After the recent 2 or 3 days of some good rain here I thought I would chance an afternoon on the pasture though knew the ground would likely still be quite dry, but it was a chance to get out all the same. The low ground was just way too dry as expected but not too bad upslope by comparison as I only considered that to be quite dry! The rain hadn't penetrated too deep and the soil below that was completely dry, but the clods went back down flat and the grass will survive in the more moist top layer so that was acceptable to me. Under the circumstances I just chose to have a slow wander wherever and avoid digging in the very driest of places. A good clue that the ground is rather dry is when you have great difficulty in breaking open a soil ball to get the target out!
My second target was a rather large lump of lead which filled my hand so I left that by a tree for later retrieval, well a quids a quid! One curious target banged in at 40 on the Nox but only showed 1 depth bar, yet by 8" down it still hadn't revealed itself! The find was a first for me, a bleedin' 9" aluminium saucepan lid at a foot deep!
A variety of coins showed, the oldest a George III penny. A 1930's lead alloy Cock Robin. A locket and a small brooch. The usual two silver's made an appearance as a 1914 George V sixpence, and a piece of copper with thick silver plate on both sides, does that count?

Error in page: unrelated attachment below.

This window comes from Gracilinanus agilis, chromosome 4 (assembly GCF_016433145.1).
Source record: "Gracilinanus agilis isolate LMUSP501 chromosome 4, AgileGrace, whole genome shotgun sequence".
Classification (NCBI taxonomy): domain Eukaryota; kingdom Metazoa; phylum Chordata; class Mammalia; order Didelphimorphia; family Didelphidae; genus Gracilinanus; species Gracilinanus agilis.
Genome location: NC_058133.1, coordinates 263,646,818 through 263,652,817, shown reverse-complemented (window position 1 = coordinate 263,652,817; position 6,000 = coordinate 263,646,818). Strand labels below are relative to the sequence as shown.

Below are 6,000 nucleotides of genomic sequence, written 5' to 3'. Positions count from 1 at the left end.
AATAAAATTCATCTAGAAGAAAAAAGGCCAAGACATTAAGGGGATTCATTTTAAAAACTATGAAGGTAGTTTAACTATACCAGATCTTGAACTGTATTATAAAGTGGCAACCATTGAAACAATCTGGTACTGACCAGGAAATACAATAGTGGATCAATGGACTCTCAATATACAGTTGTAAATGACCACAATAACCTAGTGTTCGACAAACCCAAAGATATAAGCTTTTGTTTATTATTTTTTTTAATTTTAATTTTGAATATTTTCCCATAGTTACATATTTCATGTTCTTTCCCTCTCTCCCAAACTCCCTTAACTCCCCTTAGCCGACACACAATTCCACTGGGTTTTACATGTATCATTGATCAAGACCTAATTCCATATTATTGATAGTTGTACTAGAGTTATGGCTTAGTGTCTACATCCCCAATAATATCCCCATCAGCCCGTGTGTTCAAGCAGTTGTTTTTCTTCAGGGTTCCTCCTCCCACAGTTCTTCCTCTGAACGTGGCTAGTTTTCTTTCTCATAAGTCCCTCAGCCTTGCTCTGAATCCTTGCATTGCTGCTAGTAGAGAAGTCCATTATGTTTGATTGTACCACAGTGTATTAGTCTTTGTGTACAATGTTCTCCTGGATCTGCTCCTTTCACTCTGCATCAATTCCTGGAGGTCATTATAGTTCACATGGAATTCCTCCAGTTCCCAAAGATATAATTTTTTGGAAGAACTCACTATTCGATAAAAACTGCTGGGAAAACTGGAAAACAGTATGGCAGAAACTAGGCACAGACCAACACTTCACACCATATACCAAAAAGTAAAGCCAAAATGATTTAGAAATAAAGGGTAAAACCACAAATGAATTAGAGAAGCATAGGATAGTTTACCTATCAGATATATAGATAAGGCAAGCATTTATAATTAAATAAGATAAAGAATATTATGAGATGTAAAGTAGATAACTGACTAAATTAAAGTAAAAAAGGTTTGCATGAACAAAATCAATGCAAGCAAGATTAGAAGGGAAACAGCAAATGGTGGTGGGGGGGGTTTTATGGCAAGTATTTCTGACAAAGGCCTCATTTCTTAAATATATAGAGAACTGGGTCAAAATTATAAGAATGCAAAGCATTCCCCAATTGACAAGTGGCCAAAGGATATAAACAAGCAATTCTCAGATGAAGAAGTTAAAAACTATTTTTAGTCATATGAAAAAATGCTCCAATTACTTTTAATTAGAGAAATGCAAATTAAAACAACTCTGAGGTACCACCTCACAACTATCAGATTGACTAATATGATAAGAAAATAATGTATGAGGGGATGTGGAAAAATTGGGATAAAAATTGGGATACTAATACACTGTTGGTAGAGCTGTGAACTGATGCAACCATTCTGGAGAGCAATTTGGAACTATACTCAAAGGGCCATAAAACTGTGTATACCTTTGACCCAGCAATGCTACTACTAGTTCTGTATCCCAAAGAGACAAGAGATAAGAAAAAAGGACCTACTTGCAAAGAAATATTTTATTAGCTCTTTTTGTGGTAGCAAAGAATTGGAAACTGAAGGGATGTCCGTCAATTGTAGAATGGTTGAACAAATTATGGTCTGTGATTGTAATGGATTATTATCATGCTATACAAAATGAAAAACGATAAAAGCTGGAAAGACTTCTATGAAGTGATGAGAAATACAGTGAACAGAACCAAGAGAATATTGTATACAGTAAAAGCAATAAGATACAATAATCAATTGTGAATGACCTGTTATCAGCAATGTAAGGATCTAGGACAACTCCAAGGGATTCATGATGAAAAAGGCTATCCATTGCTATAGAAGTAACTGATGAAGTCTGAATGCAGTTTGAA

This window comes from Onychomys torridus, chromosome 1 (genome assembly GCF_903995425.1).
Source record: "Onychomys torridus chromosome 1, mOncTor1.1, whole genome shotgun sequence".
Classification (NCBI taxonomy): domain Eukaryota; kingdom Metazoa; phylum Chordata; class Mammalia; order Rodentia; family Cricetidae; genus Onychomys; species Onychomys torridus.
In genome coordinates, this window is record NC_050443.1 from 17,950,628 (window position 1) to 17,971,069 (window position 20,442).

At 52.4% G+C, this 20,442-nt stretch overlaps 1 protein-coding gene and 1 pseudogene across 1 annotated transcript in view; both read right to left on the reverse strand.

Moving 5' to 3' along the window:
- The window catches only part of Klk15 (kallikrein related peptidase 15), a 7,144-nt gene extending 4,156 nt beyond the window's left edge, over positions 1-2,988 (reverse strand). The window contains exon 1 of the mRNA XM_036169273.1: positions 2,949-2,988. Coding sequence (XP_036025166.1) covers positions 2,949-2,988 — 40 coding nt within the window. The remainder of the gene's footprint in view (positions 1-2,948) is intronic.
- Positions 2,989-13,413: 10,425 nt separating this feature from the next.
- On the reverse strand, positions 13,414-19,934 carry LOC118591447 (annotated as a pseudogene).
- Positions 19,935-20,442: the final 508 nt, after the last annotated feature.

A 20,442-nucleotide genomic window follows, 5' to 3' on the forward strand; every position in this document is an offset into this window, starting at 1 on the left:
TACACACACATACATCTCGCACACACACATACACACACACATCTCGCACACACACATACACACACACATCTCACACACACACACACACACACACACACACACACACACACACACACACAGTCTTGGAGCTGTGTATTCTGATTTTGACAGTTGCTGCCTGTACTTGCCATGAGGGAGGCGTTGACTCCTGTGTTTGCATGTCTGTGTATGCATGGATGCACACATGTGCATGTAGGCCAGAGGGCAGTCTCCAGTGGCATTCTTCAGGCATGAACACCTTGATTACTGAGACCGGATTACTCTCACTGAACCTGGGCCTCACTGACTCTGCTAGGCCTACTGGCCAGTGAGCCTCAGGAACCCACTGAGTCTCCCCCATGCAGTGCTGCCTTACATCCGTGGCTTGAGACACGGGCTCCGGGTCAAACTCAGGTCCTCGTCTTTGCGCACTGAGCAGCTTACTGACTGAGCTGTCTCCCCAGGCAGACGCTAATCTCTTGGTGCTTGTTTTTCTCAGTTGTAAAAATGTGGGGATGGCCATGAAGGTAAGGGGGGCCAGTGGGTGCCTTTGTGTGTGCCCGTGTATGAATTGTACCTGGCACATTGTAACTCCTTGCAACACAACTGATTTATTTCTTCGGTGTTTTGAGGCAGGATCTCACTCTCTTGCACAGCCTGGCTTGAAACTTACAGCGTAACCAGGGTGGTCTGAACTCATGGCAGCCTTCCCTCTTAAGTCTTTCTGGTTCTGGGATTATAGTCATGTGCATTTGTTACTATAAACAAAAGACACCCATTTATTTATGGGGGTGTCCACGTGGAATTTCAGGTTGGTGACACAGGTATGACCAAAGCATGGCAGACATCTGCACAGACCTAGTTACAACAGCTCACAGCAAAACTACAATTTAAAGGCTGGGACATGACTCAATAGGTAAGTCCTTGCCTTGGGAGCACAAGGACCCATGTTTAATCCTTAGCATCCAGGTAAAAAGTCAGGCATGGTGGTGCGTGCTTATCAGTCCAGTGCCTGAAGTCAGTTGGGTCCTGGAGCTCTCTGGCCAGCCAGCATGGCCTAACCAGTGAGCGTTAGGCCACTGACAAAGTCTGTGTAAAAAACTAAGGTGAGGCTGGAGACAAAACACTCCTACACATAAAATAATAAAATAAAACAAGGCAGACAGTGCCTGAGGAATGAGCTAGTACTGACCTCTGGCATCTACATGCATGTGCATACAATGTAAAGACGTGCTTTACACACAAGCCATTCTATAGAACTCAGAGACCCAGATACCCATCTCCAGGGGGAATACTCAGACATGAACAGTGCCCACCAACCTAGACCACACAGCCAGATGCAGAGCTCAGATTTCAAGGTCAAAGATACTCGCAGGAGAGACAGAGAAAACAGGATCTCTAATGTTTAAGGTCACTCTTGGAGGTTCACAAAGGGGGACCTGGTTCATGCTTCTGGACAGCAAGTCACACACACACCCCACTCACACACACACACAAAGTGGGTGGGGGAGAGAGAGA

A bit of horse tack was an arm of a single jointed loose ring snaffle, fancy having one of those in your mouth! Some buckles or parts of, I guess the lower half of a Boys Brigade belt buckle? A candle holder, a 20mm lead shot and a clay pipe bowl.
On the way back I crossed the now rather tired 'silver' field, no more silver but it proved that there's still a few good targets to be winkled out even in dry ground! Well it's always nice to see a barrel tap key, and the smallest toy train wheel from here yet. I've lost count of the amount of toy train wheels from these fields but it must be 2 or 3 dozen so far. Maybe the train bodies were made of tin and rusted away leaving just the lead/alloy wheels to survive?
Compared to how it was a few years ago targets now seem to be rather few and far between but maybe not really compared to some land? Still I dug 101 targets, the quite frequent aluminium snuff tins are always quite a bane, but perhaps just a reflection of past activity here?
I enjoyed the day, nothing particularly great to show, never a dull day on the pasture and quite fun as usual. The cattle were not bothersome, a few ducks were in the fields, and later on the usual Canadian geese honking overhead, it was good to be out and I think I might do it again tomorrow!
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